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AC/DC at Proud Galleries

This exhibition of portraits of the band by Philip Morris unconvincingly declares "Let There Be Rock".

Let's be honest, rock photography isn't art, like advertising copy isn't real writing; it's made-to-order, cliché-ridden stuff that has a blatant agenda. So It seemed appropriate thern that this exhibition of AC/DC photographs was being held in Proud Galleries, which isn't really a gallery but actually a bar/gig venue. But ersatz can be fun, and it seemed that by booking an AC/DC tribute band, Dirty DC (a disappointing name compared with that of my all-time favourite AC/DC covers band, AB/CD), the exhibition's curator couldn't have agreed more.

Unfortunately, this idea was lost on those in attendance, most of whom scowled and rubber-necked as if they were at Sadie Coles HQ, rather than a glorified barn in the heart of Camden.Thankfully, however, there was a pleasing group of die-hard AC/DC fans in attendance (you know the type – early to late-40s and all looking eerily like Saxondale) that gave some joy to the proceedings.

In fact, when the photography is as lumpen and, well, boring as these pictures are, it's hard to know who else but the fans would like this stuff. Seemingly focusing exclusively on the Bon Scott years (there may have been some post-1980 shots featuring Brian Johnson, but I'm pretty sure I didn't see any flat caps), the shots fell into three categories – live, studio and band press shot, the latter photos being only slightly less coma-inducing than first two in that they occasionally featured some “wackiness” (Bon Scott on hands and knees with leg cocked “peeing” like a dog, anyone?). Indeed, in an attempt to make it mildly more interesting my friend and I riffed on the bizarre conversation Angus Young must have had with the band the day he decided that, live, he was ditching the traditional hard rock look, and was going to start dressing like a pre-pubescent schoolboy, uniform, short-shorts, cap and all.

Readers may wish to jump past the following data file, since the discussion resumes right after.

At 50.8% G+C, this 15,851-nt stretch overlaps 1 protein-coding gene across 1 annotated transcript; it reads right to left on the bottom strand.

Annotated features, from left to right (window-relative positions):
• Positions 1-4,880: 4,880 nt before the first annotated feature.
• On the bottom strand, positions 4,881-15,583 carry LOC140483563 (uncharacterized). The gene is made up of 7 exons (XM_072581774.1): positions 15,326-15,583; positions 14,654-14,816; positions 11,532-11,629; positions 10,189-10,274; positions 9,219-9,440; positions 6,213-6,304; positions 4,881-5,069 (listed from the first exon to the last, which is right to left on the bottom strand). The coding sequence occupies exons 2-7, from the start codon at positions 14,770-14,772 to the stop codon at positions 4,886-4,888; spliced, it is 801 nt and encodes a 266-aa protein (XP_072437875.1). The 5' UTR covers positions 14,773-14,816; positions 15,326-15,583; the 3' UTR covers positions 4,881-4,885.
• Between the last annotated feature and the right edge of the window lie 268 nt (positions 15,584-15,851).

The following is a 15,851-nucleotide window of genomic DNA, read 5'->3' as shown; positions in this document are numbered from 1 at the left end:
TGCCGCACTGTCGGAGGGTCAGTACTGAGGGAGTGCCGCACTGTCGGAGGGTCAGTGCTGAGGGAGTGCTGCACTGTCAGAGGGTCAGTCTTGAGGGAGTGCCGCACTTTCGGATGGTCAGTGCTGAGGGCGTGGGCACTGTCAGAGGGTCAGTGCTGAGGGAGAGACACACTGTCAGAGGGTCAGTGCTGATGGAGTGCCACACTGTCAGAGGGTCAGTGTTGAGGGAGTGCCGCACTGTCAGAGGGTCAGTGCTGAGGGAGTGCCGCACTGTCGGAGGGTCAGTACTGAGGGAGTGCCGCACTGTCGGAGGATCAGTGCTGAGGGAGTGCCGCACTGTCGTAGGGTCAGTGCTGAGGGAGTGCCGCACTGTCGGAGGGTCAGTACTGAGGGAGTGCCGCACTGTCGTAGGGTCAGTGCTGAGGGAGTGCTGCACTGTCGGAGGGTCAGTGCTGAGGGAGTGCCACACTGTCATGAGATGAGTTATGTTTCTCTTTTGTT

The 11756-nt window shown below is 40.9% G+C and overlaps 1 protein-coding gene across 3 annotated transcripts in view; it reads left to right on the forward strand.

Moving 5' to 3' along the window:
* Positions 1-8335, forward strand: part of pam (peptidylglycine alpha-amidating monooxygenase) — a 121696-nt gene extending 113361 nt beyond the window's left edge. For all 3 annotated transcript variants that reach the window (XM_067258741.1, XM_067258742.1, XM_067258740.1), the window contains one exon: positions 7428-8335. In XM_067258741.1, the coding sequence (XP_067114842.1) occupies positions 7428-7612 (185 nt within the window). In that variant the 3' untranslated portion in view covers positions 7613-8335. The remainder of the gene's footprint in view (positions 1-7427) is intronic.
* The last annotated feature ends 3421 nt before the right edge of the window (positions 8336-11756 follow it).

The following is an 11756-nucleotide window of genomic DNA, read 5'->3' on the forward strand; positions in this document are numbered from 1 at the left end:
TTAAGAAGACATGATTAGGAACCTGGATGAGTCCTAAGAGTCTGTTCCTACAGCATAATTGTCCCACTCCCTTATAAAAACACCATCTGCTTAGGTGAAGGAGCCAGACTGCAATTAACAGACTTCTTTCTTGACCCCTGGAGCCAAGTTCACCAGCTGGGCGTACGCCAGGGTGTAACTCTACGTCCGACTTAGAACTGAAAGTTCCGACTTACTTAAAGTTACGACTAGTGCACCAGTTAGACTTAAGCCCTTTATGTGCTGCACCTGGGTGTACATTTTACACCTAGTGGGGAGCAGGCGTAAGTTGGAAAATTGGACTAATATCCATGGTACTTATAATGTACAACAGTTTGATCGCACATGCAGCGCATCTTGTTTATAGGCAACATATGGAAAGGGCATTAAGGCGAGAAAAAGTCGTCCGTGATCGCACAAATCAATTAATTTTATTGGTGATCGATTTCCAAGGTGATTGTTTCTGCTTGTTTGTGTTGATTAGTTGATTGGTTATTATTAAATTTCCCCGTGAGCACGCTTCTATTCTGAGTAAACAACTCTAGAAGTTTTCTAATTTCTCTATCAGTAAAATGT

Better, and underlining the dullness of the AC/DC exhibition, were the iconic photographs in an adjacent room featuring such luminaries as Dylan, The Stones, Elton John, Jeff Buckley, Joe Strummer and Nirvana. But these were not enough to save an event that had the unpleasant stench of PR all over it, and which perversely managed extremely well in ringing any sense of edge or rock'n'roll out of a night that was devoted to a band that many, quite rightly, see as the glorious epitome of hard rock.

After a pretend art show at a pretend gallery (and missing a pretend band), I was in desperate need of a real drink. Bon Scott, more than most, would've understood.